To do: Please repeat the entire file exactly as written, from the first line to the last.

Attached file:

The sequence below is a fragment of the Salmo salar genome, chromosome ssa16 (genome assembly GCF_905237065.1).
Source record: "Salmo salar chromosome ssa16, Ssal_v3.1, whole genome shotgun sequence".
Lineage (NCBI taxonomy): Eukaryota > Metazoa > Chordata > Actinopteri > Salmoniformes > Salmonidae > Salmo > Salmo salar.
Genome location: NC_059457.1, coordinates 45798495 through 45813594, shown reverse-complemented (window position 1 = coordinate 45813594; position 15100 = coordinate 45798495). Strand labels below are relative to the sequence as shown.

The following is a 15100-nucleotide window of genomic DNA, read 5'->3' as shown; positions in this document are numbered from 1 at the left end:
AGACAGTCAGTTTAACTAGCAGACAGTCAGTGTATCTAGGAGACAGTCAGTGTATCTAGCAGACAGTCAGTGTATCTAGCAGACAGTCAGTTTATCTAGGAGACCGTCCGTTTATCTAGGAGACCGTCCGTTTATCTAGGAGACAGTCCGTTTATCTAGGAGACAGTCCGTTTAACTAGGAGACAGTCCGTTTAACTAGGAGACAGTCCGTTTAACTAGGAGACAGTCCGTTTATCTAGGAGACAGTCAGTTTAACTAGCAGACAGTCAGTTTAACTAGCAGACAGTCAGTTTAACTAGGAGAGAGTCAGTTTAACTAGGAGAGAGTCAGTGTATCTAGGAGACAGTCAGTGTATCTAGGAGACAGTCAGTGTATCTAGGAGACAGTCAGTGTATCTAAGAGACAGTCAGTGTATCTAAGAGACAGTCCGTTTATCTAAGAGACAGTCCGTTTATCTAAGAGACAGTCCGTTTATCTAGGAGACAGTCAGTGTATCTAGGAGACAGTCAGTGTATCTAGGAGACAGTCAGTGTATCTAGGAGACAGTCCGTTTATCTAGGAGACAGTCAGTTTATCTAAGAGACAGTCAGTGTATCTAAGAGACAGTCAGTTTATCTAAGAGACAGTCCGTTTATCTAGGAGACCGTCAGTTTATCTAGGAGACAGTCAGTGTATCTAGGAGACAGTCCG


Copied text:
The sequence below is a fragment of the Salmo salar genome, chromosome ssa16 (genome assembly GCF_905237065.1).
Source record: "Salmo salar chromosome ssa16, Ssal_v3.1, whole genome shotgun sequence".
Lineage (NCBI taxonomy): Eukaryota > Metazoa > Chordata > Actinopteri > Salmoniformes > Salmonidae > Salmo > Salmo salar.
Genome location: NC_059457.1, coordinates 45798495 through 45813594, shown reverse-complemented (window position 1 = coordinate 45813594; position 15100 = coordinate 45798495). Strand labels below are relative to the sequence as shown.

The following is a 15100-nucleotide window of genomic DNA, read 5'->3' as shown; positions in this document are numbered from 1 at the left end:
AGACAGTCAGTTTAACTAGCAGACAGTCAGTGTATCTAGGAGACAGTCAGTGTATCTAGCAGACAGTCAGTGTATCTAGCAGACAGTCAGTTTATCTAGGAGACCGTCCGTTTATCTAGGAGACCGTCCGTTTATCTAGGAGACAGTCCGTTTATCTAGGAGACAGTCCGTTTAACTAGGAGACAGTCCGTTTAACTAGGAGACAGTCCGTTTAACTAGGAGACAGTCCGTTTATCTAGGAGACAGTCAGTTTAACTAGCAGACAGTCAGTTTAACTAGCAGACAGTCAGTTTAACTAGGAGAGAGTCAGTTTAACTAGGAGAGAGTCAGTGTATCTAGGAGACAGTCAGTGTATCTAGGAGACAGTCAGTGTATCTAGGAGACAGTCAGTGTATCTAAGAGACAGTCAGTGTATCTAAGAGACAGTCCGTTTATCTAAGAGACAGTCCGTTTATCTAAGAGACAGTCCGTTTATCTAGGAGACAGTCAGTGTATCTAGGAGACAGTCAGTGTATCTAGGAGACAGTCAGTGTATCTAGGAGACAGTCCGTTTATCTAGGAGACAGTCAGTTTATCTAAGAGACAGTCAGTGTATCTAAGAGACAGTCAGTTTATCTAAGAGACAGTCCGTTTATCTAGGAGACCGTCAGTTTATCTAGGAGACAGTCAGTGTATCTAGGAGACAGTCCG